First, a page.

From thousands of miles away, Chinese military is believed to have hacked American satellites between 2007 and 2008.
Although incidents were documented several years ago, an official report from the congressional commission annual report surfaced today outlining the events. As stated, the satellite interference happened on two different occasions, once in either year.
The Chinese are denying any sort of involvement, but the report doesn't directly accuse the Chinese government either.
In October of 2007, the first interference happened from a ground station in Norway connection to the Landsat-7 Earth satellite system. It was reported that there were about 12 minutes of interference. Again in July of 2008, the same interference was experienced. In other analyses, two other incidents hacking the Terra AM-1 earth observation satellite also occurred in June 2008 for two minutes each time, but it is not confirmed whether these two were related to the Landsat-7 interferences.
It's unclear which of these (or any of these) incidences were the work of Chinese military, but the Bloomberg report does say that these interferences are consistent in what we've seen with the Chinese military's writing of disabling enemy space and computer systems.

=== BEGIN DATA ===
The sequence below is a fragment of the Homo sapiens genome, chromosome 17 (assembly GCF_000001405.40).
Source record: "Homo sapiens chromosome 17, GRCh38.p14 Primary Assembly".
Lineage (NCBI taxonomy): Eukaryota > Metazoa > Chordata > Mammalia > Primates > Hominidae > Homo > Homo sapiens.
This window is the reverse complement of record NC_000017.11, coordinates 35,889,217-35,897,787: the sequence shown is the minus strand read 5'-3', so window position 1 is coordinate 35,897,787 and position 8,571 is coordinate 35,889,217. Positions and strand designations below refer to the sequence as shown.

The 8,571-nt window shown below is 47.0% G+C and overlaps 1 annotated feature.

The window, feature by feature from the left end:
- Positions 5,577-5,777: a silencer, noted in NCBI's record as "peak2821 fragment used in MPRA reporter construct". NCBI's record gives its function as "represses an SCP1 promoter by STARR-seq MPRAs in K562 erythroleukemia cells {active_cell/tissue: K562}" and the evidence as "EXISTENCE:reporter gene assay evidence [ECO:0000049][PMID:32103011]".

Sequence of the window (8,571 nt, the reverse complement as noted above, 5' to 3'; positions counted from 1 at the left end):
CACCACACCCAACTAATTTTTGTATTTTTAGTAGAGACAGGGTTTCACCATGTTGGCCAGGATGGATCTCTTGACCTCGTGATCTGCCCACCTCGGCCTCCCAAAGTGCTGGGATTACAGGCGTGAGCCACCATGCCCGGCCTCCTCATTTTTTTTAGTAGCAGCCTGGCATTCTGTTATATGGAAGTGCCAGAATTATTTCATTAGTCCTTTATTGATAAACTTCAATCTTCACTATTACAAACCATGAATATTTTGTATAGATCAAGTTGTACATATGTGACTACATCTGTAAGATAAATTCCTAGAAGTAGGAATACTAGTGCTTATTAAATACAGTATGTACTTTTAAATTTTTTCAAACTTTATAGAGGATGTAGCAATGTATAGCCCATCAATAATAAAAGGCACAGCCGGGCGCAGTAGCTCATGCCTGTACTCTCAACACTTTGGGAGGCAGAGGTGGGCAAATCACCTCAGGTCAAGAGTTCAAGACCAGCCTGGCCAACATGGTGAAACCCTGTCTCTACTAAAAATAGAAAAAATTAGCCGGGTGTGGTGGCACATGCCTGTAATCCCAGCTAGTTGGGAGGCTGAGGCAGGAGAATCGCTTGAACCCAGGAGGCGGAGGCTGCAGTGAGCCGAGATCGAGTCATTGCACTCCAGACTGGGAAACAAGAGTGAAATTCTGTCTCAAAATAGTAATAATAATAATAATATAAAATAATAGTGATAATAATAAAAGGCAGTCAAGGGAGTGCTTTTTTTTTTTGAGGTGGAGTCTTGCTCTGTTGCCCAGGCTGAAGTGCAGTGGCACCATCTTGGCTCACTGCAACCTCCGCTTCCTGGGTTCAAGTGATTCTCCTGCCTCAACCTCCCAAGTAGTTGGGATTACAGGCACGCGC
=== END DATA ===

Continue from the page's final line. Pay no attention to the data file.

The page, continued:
Also according to the report, all four of these events occurred at the Svalbard Satellite Station in Spitsbergen, Norway. The hackers believed to be from China gained access to the satellites but never took full control of systems during the attacks. Bloomberg notes that these types of interferences could have numerous potential threats. Depending on the satellite's controls, hackers gaining control could forge satellite transmissions or, even worse, destroy the satellite itself.
Representatives from the Chinese embassy in Washington also deny their country's involvement, but China is much suspected behind cyberattacks on many U.S. targets besides the military and government. The Chinese denied being involved in those past incidences too.
The congressional commission report is prepared by former U.S. Department of State diplomat Christopher Bronk and an IT policy specialist from Rice University's Baker Institute. A cyberwar between growing superpowers U.S. and China may be looming, they are saying. The final report will be released next month.